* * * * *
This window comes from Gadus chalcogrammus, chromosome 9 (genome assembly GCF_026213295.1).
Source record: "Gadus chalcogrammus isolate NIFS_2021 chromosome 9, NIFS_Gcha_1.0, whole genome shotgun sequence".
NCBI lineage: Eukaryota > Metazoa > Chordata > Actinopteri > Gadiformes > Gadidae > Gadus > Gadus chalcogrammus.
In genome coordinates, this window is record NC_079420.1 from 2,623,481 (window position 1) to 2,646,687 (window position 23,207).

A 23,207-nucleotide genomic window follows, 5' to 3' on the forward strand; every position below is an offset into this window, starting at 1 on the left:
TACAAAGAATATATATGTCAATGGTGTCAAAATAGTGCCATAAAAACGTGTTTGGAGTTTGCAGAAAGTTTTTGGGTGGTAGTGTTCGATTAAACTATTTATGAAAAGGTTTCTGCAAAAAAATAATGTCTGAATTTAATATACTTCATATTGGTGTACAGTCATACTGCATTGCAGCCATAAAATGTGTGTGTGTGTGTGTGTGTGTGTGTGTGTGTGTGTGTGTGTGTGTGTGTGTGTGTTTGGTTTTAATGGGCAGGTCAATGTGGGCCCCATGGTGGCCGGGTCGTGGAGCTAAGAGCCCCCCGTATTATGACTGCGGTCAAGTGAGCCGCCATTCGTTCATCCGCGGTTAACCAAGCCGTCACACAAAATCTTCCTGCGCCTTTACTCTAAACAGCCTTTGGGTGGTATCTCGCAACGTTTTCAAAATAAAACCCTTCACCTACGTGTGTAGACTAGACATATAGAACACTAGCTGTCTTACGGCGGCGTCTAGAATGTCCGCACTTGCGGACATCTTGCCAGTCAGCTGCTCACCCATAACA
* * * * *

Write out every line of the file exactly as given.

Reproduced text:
This window comes from Gadus chalcogrammus, chromosome 9 (genome assembly GCF_026213295.1).
Source record: "Gadus chalcogrammus isolate NIFS_2021 chromosome 9, NIFS_Gcha_1.0, whole genome shotgun sequence".
NCBI lineage: Eukaryota > Metazoa > Chordata > Actinopteri > Gadiformes > Gadidae > Gadus > Gadus chalcogrammus.
In genome coordinates, this window is record NC_079420.1 from 2,623,481 (window position 1) to 2,646,687 (window position 23,207).

A 23,207-nucleotide genomic window follows, 5' to 3' on the forward strand; every position below is an offset into this window, starting at 1 on the left:
TACAAAGAATATATATGTCAATGGTGTCAAAATAGTGCCATAAAAACGTGTTTGGAGTTTGCAGAAAGTTTTTGGGTGGTAGTGTTCGATTAAACTATTTATGAAAAGGTTTCTGCAAAAAAATAATGTCTGAATTTAATATACTTCATATTGGTGTACAGTCATACTGCATTGCAGCCATAAAATGTGTGTGTGTGTGTGTGTGTGTGTGTGTGTGTGTGTGTGTGTGTGTGTGTGTGTGTTTGGTTTTAATGGGCAGGTCAATGTGGGCCCCATGGTGGCCGGGTCGTGGAGCTAAGAGCCCCCCGTATTATGACTGCGGTCAAGTGAGCCGCCATTCGTTCATCCGCGGTTAACCAAGCCGTCACACAAAATCTTCCTGCGCCTTTACTCTAAACAGCCTTTGGGTGGTATCTCGCAACGTTTTCAAAATAAAACCCTTCACCTACGTGTGTAGACTAGACATATAGAACACTAGCTGTCTTACGGCGGCGTCTAGAATGTCCGCACTTGCGGACATCTTGCCAGTCAGCTGCTCACCCATAACA